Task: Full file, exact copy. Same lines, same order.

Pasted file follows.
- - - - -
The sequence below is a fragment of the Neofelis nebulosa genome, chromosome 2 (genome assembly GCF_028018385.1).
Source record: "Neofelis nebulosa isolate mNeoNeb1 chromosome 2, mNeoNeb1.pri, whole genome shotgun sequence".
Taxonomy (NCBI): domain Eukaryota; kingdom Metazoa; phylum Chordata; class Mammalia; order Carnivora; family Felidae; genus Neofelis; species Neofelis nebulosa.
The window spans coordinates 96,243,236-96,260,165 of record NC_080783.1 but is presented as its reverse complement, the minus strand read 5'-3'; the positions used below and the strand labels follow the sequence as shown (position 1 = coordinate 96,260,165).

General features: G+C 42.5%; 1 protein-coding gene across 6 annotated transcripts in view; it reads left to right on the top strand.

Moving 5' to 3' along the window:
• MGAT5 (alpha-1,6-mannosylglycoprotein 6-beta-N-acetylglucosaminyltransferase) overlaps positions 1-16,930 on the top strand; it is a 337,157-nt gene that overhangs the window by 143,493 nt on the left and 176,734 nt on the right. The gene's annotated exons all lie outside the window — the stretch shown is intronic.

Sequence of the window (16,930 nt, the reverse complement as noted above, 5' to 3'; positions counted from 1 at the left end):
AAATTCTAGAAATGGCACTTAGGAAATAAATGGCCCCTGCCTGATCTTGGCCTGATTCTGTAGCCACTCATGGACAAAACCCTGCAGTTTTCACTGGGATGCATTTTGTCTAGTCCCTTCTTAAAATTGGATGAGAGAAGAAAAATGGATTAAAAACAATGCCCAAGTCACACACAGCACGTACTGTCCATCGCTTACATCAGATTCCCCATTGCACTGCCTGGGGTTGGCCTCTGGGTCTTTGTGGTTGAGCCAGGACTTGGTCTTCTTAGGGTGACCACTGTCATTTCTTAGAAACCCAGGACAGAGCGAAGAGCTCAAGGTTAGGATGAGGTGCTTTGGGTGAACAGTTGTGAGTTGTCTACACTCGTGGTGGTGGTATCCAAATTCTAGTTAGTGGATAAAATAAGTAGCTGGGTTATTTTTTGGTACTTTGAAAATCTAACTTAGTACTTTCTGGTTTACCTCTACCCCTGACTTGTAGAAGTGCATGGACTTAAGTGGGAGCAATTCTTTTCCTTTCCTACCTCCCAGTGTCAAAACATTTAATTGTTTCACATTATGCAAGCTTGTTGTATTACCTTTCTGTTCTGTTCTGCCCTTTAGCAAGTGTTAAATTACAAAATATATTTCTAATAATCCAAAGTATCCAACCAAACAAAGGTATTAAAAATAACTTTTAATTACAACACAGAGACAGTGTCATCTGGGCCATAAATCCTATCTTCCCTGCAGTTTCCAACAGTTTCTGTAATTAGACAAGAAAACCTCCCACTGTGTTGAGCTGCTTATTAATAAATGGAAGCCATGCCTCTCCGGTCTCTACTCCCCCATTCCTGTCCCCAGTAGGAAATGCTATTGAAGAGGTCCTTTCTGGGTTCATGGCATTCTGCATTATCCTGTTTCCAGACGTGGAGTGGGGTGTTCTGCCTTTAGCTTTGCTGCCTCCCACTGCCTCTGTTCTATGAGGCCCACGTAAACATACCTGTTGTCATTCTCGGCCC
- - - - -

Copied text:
The sequence below is a fragment of the Neofelis nebulosa genome, chromosome 2 (genome assembly GCF_028018385.1).
Source record: "Neofelis nebulosa isolate mNeoNeb1 chromosome 2, mNeoNeb1.pri, whole genome shotgun sequence".
Taxonomy (NCBI): domain Eukaryota; kingdom Metazoa; phylum Chordata; class Mammalia; order Carnivora; family Felidae; genus Neofelis; species Neofelis nebulosa.
The window spans coordinates 96,243,236-96,260,165 of record NC_080783.1 but is presented as its reverse complement, the minus strand read 5'-3'; the positions used below and the strand labels follow the sequence as shown (position 1 = coordinate 96,260,165).

General features: G+C 42.5%; 1 protein-coding gene across 6 annotated transcripts in view; it reads left to right on the top strand.

Moving 5' to 3' along the window:
• MGAT5 (alpha-1,6-mannosylglycoprotein 6-beta-N-acetylglucosaminyltransferase) overlaps positions 1-16,930 on the top strand; it is a 337,157-nt gene that overhangs the window by 143,493 nt on the left and 176,734 nt on the right. The gene's annotated exons all lie outside the window — the stretch shown is intronic.

Sequence of the window (16,930 nt, the reverse complement as noted above, 5' to 3'; positions counted from 1 at the left end):
AAATTCTAGAAATGGCACTTAGGAAATAAATGGCCCCTGCCTGATCTTGGCCTGATTCTGTAGCCACTCATGGACAAAACCCTGCAGTTTTCACTGGGATGCATTTTGTCTAGTCCCTTCTTAAAATTGGATGAGAGAAGAAAAATGGATTAAAAACAATGCCCAAGTCACACACAGCACGTACTGTCCATCGCTTACATCAGATTCCCCATTGCACTGCCTGGGGTTGGCCTCTGGGTCTTTGTGGTTGAGCCAGGACTTGGTCTTCTTAGGGTGACCACTGTCATTTCTTAGAAACCCAGGACAGAGCGAAGAGCTCAAGGTTAGGATGAGGTGCTTTGGGTGAACAGTTGTGAGTTGTCTACACTCGTGGTGGTGGTATCCAAATTCTAGTTAGTGGATAAAATAAGTAGCTGGGTTATTTTTTGGTACTTTGAAAATCTAACTTAGTACTTTCTGGTTTACCTCTACCCCTGACTTGTAGAAGTGCATGGACTTAAGTGGGAGCAATTCTTTTCCTTTCCTACCTCCCAGTGTCAAAACATTTAATTGTTTCACATTATGCAAGCTTGTTGTATTACCTTTCTGTTCTGTTCTGCCCTTTAGCAAGTGTTAAATTACAAAATATATTTCTAATAATCCAAAGTATCCAACCAAACAAAGGTATTAAAAATAACTTTTAATTACAACACAGAGACAGTGTCATCTGGGCCATAAATCCTATCTTCCCTGCAGTTTCCAACAGTTTCTGTAATTAGACAAGAAAACCTCCCACTGTGTTGAGCTGCTTATTAATAAATGGAAGCCATGCCTCTCCGGTCTCTACTCCCCCATTCCTGTCCCCAGTAGGAAATGCTATTGAAGAGGTCCTTTCTGGGTTCATGGCATTCTGCATTATCCTGTTTCCAGACGTGGAGTGGGGTGTTCTGCCTTTAGCTTTGCTGCCTCCCACTGCCTCTGTTCTATGAGGCCCACGTAAACATACCTGTTGTCATTCTCGGCCC